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Case Study: End of Life Decisions
George is a successful attorney in his mid-fifties. He is also a legal scholar, holding a teaching
post at the local university law school in Oregon. George is also actively involved in his teenage
son’s basketball league, coaching regularly for their team. Recently, George has experienced
muscle weakness and unresponsive muscle coordination. He was forced to seek medical
attention after he fell and injured his hip. After an examination at the local hospital following his
fall, the attending physician suspected that George may be showing early symptoms for ALS
(amyotrophic lateral sclerosis), a degenerative disease affecting the nerve cells in the brain and
spinal cord. The week following the initial examination, further testing revealed a positive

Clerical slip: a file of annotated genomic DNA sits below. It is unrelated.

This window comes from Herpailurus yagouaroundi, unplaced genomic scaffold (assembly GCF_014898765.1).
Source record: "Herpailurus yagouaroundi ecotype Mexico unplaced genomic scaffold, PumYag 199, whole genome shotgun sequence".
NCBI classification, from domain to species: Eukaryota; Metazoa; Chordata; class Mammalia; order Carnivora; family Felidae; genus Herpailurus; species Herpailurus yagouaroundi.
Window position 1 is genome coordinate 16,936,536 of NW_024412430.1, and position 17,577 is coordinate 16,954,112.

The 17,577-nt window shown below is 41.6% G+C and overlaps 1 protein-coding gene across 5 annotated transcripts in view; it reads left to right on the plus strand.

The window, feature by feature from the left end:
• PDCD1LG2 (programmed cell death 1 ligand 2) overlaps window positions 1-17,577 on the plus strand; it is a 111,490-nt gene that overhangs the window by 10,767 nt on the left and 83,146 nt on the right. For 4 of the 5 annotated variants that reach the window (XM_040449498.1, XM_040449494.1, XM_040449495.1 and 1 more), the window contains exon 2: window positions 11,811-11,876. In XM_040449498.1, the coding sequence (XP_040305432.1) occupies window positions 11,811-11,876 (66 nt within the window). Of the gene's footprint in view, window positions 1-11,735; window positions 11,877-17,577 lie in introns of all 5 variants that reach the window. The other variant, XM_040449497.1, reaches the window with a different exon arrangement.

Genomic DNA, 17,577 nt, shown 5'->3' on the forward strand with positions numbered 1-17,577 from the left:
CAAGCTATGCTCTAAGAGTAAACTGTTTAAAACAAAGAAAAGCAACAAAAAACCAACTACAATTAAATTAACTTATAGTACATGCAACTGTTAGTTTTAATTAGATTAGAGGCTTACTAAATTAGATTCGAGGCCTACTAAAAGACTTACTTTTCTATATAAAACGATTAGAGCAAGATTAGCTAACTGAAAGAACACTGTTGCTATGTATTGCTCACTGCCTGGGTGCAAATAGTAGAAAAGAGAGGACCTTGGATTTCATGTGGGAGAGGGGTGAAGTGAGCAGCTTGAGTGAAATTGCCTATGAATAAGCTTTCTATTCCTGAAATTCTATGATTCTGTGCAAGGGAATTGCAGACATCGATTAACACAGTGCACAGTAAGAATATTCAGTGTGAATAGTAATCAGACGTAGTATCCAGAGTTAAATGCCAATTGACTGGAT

diagnosis of ALS.
ALS is progressive and gradually causes motor neuron deterioration and muscle atrophy to the
point of complete muscle control loss. There is currently no cure for ALS, and the median life
expectancy is between three and five years, though it is not uncommon for some to live 10 or
more years. The progressive muscle atrophy and deterioration of motor neurons leads to the loss
of the ability to speak, move, eat, and breathe. However, sight, touch, hearing, taste, and smell
are not affected. Patients will be wheelchair bound and eventually need permanent ventilator
support to assist with breathing.
George and his family are devastated by the diagnosis. George knows that treatment options only
attempt to slow down the degeneration, but the symptoms will eventually come. He will
eventually be wheelchair bound, and be unable to move, eat, speak, or even breathe on his own.
In contemplating his future life with ALS, George begins to dread the prospect of losing his
mobility and even speech. He imagines his life in complete dependence upon others for basic
everyday functions, and perceives the possibility of eventually degenerating to the point at which
he is a prisoner in his own body. Would he be willing to undergo such torture, such loss of his
own dignity and power? George thus begins inquiring about the possibility of voluntary